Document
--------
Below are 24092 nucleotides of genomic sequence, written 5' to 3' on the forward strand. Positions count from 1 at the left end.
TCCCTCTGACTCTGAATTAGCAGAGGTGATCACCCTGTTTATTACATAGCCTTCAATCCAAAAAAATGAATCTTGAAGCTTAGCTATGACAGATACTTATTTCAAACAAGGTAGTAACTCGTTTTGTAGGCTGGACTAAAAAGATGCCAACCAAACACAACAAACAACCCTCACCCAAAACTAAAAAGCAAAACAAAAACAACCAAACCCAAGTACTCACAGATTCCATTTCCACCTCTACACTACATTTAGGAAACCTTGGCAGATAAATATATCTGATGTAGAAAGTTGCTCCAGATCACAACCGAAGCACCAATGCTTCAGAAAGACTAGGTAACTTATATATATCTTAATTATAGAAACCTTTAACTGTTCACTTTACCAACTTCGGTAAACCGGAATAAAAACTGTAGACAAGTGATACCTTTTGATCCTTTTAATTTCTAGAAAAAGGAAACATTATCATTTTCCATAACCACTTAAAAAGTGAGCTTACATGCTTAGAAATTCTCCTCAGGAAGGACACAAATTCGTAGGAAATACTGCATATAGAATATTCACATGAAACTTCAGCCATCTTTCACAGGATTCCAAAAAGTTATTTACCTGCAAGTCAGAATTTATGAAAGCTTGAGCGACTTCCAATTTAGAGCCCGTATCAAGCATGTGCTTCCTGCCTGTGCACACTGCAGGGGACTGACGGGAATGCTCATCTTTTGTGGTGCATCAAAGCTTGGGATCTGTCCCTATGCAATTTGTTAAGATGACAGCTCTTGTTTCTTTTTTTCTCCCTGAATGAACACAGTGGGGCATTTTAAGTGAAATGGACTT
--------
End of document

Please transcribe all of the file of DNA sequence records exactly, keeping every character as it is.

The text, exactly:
Below are 24092 nucleotides of genomic sequence, written 5' to 3' on the forward strand. Positions count from 1 at the left end.
TCCCTCTGACTCTGAATTAGCAGAGGTGATCACCCTGTTTATTACATAGCCTTCAATCCAAAAAAATGAATCTTGAAGCTTAGCTATGACAGATACTTATTTCAAACAAGGTAGTAACTCGTTTTGTAGGCTGGACTAAAAAGATGCCAACCAAACACAACAAACAACCCTCACCCAAAACTAAAAAGCAAAACAAAAACAACCAAACCCAAGTACTCACAGATTCCATTTCCACCTCTACACTACATTTAGGAAACCTTGGCAGATAAATATATCTGATGTAGAAAGTTGCTCCAGATCACAACCGAAGCACCAATGCTTCAGAAAGACTAGGTAACTTATATATATCTTAATTATAGAAACCTTTAACTGTTCACTTTACCAACTTCGGTAAACCGGAATAAAAACTGTAGACAAGTGATACCTTTTGATCCTTTTAATTTCTAGAAAAAGGAAACATTATCATTTTCCATAACCACTTAAAAAGTGAGCTTACATGCTTAGAAATTCTCCTCAGGAAGGACACAAATTCGTAGGAAATACTGCATATAGAATATTCACATGAAACTTCAGCCATCTTTCACAGGATTCCAAAAAGTTATTTACCTGCAAGTCAGAATTTATGAAAGCTTGAGCGACTTCCAATTTAGAGCCCGTATCAAGCATGTGCTTCCTGCCTGTGCACACTGCAGGGGACTGACGGGAATGCTCATCTTTTGTGGTGCATCAAAGCTTGGGATCTGTCCCTATGCAATTTGTTAAGATGACAGCTCTTGTTTCTTTTTTTCTCCCTGAATGAACACAGTGGGGCATTTTAAGTGAAATGGACTT